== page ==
Run with Endurance

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For many years, the most difficult ultra-marathon race was the Westfield Run in Australia. The 544-mile course from Sydney to Melbourne was considered the longest and toughest endurance race in the world. Only the top class and most fit marathon runners, usually 20-30 years of age, competed.

In 1983 a 61 year-old man named Cliff Young signed up to run the race. When he showed up for the start he was wearing overalls and work boots. The race organizers tried to discourage him from participating, thinking he could easily die during the agonizing race, but he insisted on running. He told them that, though he did not have much experience in competitive races, he grew up chasing sheep around a 2,000 acre farm in the state of Victoria, so he thought he was able to run the race.

When the race started, the runners left Cliff far behind. Race fans and the media made sport of him and his goofy-looking slow loping pace, with gumboots plopping every step. However, when the runners stopped each night, Cliff kept running. After three days, sometime during the night, while the lead runners slept, Cliff took the lead. Not only did he take the lead, he kept it and won the race, breaking the previous record by 9 hours. Cliff completed the 544 mile course in 5 days, 15 hours and 4 minutes. He crossed the finish line more than 10 hours ahead of his nearest rival.

Cliff was surprised when they awarded him $10,000 dollars in prize money. He gave his winnings to the other runners, saying he only ran to prove to himself that he could do it. When interviewed afterwards Cliff told the reporters that as he ran, he would imagine he was running after sheep, trying to outrun a storm. Because of his enormous feat, he was awarded the Medal of the Order of Australia for long distance running in 1984. Cliff became the icon of endurance running, logging more than 20,000 kilometers in competitions for 16 years after his Westfield victory, even competing in a six-day race in Victoria in 2000, when he was 78 years old. He passed away in 2003 at the age of 81, and today a memorial in the shape of a gumboot is prominent at the Cliff Young Park in Beech Forest, Victoria.

Though there has been a newfound popularity of long distance running competitions, it is really not new. Our term “marathon,” used to designate the modern 26.2-mile race, is rooted in ancient Greek history, named after the Battle of Marathon, in 490 B.C. In that battle, the Greeks defeated the Persians at Marathon, then Philippides, a Greek messenger, was dispatched to Athens to share the news. He ran the 26 miles without stopping, and burst into the assembly, proclaiming, “we have won,” then collapsed and died.

The ancient Olympics began before the 7th century B.C., and members of first-century churches were familiar with several different competitive running and athletic events like the Isthmus Games, held the second and fourth years of each Olympiad. These spirited events were used in Scripture as illustrations of the need of discipline, training, patience, endurance and achievement. God inspired the writer of Hebrews to use the running metaphor to show how believers in Christ were to live the Christian life in this world.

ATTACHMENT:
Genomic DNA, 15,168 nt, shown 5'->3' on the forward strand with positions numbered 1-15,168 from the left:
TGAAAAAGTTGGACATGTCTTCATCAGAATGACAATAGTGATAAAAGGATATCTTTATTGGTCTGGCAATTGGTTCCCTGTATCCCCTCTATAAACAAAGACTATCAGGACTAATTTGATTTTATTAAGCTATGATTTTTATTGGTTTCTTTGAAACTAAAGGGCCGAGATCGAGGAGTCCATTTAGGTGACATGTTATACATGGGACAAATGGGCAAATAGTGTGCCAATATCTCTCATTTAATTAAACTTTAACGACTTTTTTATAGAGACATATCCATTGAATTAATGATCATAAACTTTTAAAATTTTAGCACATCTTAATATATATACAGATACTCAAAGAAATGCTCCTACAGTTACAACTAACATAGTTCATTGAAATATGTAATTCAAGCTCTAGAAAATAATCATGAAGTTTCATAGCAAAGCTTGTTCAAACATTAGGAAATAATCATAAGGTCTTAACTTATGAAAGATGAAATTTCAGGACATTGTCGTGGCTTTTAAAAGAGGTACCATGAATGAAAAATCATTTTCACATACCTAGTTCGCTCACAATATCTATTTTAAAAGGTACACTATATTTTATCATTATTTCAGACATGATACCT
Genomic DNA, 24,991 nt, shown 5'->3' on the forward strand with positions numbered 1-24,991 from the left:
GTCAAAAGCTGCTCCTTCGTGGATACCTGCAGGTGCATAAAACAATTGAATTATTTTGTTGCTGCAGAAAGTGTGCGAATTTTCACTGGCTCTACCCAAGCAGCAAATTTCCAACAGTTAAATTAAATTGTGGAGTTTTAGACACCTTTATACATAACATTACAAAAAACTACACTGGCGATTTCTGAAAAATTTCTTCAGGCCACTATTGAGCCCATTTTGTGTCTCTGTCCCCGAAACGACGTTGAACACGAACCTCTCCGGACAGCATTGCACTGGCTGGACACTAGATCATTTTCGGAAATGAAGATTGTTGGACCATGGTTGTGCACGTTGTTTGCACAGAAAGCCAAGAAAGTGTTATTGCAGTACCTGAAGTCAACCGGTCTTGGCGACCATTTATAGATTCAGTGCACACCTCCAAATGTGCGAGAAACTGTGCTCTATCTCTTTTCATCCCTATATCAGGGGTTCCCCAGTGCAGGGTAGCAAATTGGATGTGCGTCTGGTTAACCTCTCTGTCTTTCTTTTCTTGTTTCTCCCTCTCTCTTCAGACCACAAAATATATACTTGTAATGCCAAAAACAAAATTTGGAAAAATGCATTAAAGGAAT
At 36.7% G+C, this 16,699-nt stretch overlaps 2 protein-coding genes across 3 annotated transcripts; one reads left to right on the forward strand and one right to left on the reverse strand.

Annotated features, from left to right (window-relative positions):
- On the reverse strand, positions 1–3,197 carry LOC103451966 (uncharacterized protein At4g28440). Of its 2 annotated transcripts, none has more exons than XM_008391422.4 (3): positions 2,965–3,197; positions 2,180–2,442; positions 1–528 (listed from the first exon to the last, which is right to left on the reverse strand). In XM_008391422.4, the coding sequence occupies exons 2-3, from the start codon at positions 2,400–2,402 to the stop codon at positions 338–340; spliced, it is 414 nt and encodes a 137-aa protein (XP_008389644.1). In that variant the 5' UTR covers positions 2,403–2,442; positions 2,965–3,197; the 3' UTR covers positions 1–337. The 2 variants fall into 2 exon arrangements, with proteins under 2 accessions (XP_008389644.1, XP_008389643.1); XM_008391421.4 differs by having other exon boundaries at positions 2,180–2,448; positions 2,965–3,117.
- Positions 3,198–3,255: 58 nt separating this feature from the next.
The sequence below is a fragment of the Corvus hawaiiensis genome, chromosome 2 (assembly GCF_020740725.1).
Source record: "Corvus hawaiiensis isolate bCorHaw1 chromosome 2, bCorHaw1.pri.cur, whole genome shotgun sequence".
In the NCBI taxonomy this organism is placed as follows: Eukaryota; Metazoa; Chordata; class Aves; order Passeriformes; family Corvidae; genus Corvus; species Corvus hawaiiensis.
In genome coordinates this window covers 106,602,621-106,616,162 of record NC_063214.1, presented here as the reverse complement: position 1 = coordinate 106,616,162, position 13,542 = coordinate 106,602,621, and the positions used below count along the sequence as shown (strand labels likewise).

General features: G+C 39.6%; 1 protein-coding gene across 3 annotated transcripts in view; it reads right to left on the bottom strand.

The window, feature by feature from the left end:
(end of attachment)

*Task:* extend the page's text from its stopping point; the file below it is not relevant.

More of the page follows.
For Christians to live for Christ in this world is not like a sprint of 50 or 100 yards, where the runner exerts himself for a few seconds; but is more like an ultra-marathon, requiring pacing, planning and endurance. So, how can you run the race as a Believer, to the glory of God? To run this race you must:

1) Forsake Sin. Recognize, confess and abandon known sins that entangle and overcome      you—“Let us lay aside every encumbrance and the sin which so easily entangles us…”             (Hebrews 12:1). You could never win a race with a 10 pound weight on each foot. Neither can you run the race for Christ entangled and weighed down by known sin.

2) Endure Hardship. Faithfully and patiently run the race God has for you—“And let us run with endurance the race that is set before us…” (Hebrews 12:1). To live for Christ requires endurance and determination. You must stay the course, tolerate the pain and             keep in the race, no matter what the cost.

3) Focus on Jesus. Pleasing Jesus is your goal, so don’t lose sight of Him—“Fixing our eyes              on Jesus, the author and perfecter of faith…” (Hebrews 12:2). Live a life patterned after            Jesus, His sacrifice, His love, His forgiveness, and His compassion. Never lose sight of             the finish line. Stay in the race for the long haul.

4) Don’t Quit. Disappointment and discouragement have lost many races and ruined many lives, so—“Consider Him who has endured such hostility by sinners against Himself, so that you will not grow weary and lose heart.” Think about what Jesus sacrificed for your salvation.

If a 61 year-old sheep farmer can win a 544 mile marathon, imagine what you can do running your race to live for Christ in this world! Remember: The Race is not always to the swift—but to those who keep on running!

 

Author: Larry E. Clements

Follower of Christ, fortunate to be husband to Pat, father of 5, grandfather of 12, writer, associate pastor of Pauline Baptist Church

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